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The dramatic MOC narrow angle camera image presented here was acquired in June 2006. It shows a crater that has been encroached by a field of dark, windblown sand dunes in the Syrtis Major volcanic region of Mars. The area downwind of the crater (to the left/lower left) is free of dunes because the raised rim of the crater prevented winds from causing sand to be deposited in the crater's lee.
Crater in Syrtis Major
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As fractures opened near the summit of Tyrrhena Patera, the ground collapsed to make pits and chains of pits aligned with the fractures. The large pit seen here is about 400 m (1,300 ft) deep.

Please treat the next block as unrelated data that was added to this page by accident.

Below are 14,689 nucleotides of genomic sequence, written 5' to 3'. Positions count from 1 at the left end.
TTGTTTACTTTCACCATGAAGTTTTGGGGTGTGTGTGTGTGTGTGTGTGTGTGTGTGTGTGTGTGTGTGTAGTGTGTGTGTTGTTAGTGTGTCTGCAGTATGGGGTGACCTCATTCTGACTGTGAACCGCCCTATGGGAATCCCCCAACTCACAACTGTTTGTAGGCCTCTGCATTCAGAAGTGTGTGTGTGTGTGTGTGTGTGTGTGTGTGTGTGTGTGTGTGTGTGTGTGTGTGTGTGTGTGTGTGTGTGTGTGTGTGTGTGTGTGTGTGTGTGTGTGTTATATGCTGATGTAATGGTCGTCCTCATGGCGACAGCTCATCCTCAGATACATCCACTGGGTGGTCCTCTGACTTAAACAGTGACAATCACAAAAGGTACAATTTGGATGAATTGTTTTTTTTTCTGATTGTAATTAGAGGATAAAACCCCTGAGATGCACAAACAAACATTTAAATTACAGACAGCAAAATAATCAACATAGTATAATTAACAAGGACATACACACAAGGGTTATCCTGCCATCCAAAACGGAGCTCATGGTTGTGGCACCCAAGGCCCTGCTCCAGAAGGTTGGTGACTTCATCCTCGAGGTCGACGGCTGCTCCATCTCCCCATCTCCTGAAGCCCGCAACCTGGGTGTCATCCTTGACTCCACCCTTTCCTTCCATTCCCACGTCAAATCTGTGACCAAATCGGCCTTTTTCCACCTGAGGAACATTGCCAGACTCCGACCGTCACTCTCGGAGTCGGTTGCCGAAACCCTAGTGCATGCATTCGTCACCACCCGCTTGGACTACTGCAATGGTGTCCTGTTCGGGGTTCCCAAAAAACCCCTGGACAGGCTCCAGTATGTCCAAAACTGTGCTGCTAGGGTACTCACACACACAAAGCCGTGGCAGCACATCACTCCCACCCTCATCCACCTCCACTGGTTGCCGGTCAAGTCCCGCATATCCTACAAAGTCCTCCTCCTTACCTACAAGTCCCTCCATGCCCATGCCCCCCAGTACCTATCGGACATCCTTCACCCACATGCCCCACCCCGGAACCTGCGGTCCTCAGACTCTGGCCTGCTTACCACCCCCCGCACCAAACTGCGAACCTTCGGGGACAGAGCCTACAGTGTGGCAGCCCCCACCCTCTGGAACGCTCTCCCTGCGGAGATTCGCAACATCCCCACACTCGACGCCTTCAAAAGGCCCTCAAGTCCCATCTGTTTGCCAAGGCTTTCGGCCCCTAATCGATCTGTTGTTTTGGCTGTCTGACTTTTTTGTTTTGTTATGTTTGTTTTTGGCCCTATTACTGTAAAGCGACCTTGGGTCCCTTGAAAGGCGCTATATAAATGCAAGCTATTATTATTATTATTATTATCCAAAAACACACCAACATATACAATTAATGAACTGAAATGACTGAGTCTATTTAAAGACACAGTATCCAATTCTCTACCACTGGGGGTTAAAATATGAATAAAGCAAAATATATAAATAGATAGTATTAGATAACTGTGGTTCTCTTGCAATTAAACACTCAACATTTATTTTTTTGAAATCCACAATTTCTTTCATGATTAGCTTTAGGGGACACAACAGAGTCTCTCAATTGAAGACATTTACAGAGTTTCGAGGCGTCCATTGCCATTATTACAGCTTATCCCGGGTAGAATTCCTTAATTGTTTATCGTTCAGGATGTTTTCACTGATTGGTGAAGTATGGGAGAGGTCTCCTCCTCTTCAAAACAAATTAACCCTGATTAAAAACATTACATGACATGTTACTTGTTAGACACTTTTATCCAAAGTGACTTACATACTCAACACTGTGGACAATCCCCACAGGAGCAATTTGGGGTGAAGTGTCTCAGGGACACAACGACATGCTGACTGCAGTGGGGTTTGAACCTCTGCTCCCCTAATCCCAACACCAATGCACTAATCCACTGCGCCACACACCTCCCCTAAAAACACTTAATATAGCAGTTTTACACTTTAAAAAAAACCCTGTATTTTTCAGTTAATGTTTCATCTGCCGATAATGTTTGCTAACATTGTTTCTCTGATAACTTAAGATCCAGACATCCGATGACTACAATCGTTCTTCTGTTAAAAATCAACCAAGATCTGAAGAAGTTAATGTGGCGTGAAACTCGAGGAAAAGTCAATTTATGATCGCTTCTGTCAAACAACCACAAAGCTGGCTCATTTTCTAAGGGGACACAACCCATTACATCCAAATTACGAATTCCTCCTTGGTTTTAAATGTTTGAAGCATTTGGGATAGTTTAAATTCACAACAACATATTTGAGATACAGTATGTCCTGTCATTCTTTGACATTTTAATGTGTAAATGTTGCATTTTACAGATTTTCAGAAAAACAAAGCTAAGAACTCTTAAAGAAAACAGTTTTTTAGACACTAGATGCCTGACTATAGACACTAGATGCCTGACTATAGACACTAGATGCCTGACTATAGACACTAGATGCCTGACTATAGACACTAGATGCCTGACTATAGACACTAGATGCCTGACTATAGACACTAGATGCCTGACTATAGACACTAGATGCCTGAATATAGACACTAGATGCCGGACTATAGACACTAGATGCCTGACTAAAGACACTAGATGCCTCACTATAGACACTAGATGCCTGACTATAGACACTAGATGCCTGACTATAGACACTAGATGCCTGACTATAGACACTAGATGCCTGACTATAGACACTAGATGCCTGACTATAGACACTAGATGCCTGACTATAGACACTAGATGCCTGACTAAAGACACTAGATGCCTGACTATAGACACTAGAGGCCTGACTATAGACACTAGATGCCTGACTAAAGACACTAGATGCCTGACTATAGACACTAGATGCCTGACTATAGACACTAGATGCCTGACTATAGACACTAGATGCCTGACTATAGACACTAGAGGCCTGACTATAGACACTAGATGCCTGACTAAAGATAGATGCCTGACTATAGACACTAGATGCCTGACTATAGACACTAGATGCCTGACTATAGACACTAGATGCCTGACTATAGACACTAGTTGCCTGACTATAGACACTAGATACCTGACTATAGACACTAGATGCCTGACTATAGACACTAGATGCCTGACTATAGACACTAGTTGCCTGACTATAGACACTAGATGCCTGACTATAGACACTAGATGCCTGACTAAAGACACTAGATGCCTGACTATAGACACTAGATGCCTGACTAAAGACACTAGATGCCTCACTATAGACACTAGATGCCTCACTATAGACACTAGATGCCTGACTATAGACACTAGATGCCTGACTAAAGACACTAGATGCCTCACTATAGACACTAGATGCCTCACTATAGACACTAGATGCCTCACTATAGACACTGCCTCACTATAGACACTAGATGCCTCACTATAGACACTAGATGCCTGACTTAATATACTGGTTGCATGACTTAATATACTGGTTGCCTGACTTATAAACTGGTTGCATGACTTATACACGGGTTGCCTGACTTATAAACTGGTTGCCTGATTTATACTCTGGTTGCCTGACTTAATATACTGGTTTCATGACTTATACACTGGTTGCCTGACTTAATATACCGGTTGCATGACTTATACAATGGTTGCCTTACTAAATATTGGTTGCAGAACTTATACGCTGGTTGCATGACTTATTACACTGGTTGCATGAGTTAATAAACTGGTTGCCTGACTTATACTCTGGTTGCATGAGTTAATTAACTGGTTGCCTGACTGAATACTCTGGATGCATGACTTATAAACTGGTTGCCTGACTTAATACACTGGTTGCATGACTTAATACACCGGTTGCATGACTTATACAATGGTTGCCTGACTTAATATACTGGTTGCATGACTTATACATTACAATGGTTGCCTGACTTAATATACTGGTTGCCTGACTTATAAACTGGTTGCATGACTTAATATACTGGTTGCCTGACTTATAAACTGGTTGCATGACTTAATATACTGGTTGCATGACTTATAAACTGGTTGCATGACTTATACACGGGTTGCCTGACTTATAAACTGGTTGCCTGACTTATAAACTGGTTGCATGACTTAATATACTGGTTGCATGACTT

Collapse on Tyrrhena Patera
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Around 200 kilometers long, Ravi Vallis was born in a flood of water from Aromatum Chaos (left). The racing waters sliced a pathway across Xanthe Terra, spawned at least two small chaos regions in the channel (center), and then hurtled over the plateau edge to disappear into another chaos region (right foreground). In the distance at left lies Orson Welles Crater and the meandering path of Shalbatana Vallis, a much longer outflow channel perhaps related hydrologically to Ravi.
Ravi Vallis
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A small section of Dao Vallis in shown in this VIS image. Dao Vallis is a major channel that drains into Hellas Planitia
Dao Valles